10. Similarly, space technology can help with Singapore’s maritime daily operations.  Space-based solutions will herald the future of connectivity from ship to shore.  Mangata, a leading company in the space sector, is establishing its global maritime HQ in Singapore.  Mangata will establish a systems infrastructure R&D Centre here, which will provide data and continuous feedback for satellite and ground network optimisation.


Importance of ecosystem partnerships between research, private and public entities


11. Singapore’s advances in the space sector to date would not have been possible without local research and industry partners.  In the past year, we have witnessed the launch of three new satellites for various uses, from enhancing maritime security and detecting oil spills, to monitoring disasters for humanitarian aid.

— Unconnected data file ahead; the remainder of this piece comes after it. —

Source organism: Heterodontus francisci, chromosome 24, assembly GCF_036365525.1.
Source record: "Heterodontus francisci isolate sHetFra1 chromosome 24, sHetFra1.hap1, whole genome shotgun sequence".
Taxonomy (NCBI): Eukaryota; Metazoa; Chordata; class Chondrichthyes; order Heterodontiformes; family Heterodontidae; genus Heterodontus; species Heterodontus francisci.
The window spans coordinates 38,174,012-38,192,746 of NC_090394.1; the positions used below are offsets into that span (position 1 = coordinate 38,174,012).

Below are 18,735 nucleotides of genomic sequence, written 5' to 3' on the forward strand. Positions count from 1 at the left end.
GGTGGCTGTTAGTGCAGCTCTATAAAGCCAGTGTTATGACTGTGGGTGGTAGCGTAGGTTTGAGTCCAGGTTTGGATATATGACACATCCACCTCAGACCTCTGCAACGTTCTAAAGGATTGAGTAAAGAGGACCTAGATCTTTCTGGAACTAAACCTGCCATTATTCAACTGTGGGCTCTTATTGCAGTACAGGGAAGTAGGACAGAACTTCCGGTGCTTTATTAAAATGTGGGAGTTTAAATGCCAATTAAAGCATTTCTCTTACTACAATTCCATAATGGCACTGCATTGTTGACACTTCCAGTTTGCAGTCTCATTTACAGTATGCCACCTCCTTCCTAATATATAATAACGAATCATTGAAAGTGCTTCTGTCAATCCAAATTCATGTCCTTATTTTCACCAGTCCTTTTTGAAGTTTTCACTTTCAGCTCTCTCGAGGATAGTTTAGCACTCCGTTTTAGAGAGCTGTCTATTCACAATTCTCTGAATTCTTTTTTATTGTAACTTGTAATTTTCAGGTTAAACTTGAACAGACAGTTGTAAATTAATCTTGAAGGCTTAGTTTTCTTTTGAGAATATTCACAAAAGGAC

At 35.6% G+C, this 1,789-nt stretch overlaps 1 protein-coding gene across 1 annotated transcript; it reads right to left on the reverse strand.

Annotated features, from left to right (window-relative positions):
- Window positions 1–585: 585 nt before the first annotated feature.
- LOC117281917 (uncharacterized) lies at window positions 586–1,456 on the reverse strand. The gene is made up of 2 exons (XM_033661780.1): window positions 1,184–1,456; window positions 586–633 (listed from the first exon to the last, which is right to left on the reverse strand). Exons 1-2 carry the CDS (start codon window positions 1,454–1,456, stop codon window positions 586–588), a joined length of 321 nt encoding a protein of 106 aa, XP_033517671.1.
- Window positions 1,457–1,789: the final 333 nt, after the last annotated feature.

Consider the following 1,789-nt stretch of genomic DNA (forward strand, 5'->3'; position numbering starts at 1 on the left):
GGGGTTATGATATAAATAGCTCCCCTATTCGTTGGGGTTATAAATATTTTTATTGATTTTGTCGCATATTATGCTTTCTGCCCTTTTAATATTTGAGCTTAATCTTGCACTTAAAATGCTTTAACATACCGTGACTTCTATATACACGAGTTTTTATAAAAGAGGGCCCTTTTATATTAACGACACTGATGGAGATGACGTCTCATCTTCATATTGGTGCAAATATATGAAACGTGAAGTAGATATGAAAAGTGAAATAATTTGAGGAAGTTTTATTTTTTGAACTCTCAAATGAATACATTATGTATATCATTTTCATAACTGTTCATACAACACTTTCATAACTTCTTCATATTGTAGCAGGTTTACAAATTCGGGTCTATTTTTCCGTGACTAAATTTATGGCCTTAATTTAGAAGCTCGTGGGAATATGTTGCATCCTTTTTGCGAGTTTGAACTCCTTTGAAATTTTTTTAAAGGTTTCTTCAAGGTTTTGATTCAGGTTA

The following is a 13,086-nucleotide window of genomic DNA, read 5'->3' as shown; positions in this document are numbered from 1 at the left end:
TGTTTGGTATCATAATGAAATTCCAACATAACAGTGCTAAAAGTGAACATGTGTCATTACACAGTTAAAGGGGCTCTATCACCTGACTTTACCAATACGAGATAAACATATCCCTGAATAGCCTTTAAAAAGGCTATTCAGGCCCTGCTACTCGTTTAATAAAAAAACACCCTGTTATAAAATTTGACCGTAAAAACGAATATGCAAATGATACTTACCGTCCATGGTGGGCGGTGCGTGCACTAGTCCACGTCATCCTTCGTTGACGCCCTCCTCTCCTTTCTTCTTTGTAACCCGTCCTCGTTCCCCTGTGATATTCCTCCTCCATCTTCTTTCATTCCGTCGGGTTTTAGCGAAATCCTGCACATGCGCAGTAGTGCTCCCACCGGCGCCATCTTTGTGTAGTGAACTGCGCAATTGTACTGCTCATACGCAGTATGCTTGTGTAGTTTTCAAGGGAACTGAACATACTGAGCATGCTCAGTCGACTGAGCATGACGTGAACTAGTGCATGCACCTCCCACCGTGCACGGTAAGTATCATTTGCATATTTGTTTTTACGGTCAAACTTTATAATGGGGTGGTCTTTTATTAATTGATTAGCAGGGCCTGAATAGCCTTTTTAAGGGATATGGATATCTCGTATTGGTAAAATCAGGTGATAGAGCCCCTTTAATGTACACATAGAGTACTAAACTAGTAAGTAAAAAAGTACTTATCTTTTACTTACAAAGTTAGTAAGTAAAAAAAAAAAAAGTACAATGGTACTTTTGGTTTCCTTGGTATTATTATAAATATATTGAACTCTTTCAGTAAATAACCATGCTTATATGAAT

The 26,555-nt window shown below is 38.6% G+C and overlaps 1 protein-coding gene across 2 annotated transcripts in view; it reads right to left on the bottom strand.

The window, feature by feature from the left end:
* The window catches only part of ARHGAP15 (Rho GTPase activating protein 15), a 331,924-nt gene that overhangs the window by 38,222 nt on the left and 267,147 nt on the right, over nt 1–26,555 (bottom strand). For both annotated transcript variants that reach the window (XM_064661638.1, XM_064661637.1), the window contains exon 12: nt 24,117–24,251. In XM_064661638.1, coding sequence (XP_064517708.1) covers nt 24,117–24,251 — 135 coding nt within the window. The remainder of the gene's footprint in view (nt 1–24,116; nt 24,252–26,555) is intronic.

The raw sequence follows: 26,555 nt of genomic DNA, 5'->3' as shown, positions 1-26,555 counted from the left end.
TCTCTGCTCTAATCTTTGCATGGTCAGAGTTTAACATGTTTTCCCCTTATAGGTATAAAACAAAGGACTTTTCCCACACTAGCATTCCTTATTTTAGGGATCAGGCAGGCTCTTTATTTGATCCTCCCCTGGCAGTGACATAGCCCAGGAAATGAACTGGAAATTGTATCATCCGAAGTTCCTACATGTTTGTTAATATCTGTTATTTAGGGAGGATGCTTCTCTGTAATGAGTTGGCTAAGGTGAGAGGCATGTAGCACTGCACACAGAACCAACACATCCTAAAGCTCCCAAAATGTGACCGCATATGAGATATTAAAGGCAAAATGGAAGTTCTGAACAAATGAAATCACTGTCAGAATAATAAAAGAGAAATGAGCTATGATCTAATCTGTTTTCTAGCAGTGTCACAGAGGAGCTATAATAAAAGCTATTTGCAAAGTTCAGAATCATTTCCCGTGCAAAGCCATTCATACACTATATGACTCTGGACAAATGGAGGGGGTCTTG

12. One of the three satellites launched is NeuSAR, Singapore’s first commercial high-performance microsatellite with a fully polarimetric Synthetic Aperture Radar (SAR). NeuSAR has the capability to produce images both day and night, through clouds and even in poor weather conditions.  This was made possible by close collaboration between the DSO National Laboratories, OSTIn, ST-GeoInsights, as well as various other local and foreign partners.  I am happy to announce that NeuSAR has completed its in-orbit testing and will soon be ready for commercial use.


13. Such results affirm the importance of strong partnerships between our research institutions, and the public and private sectors.  I am especially pleased to announce that OSTIn and Singapore Space & Technology Ltd (SSTL) will be signing an MOU on their continued commitment to collaborate, realise synergies in their capabilities,  and grow the space ecosystem in Singapore.


Growth of multilateral and bilateral partnerships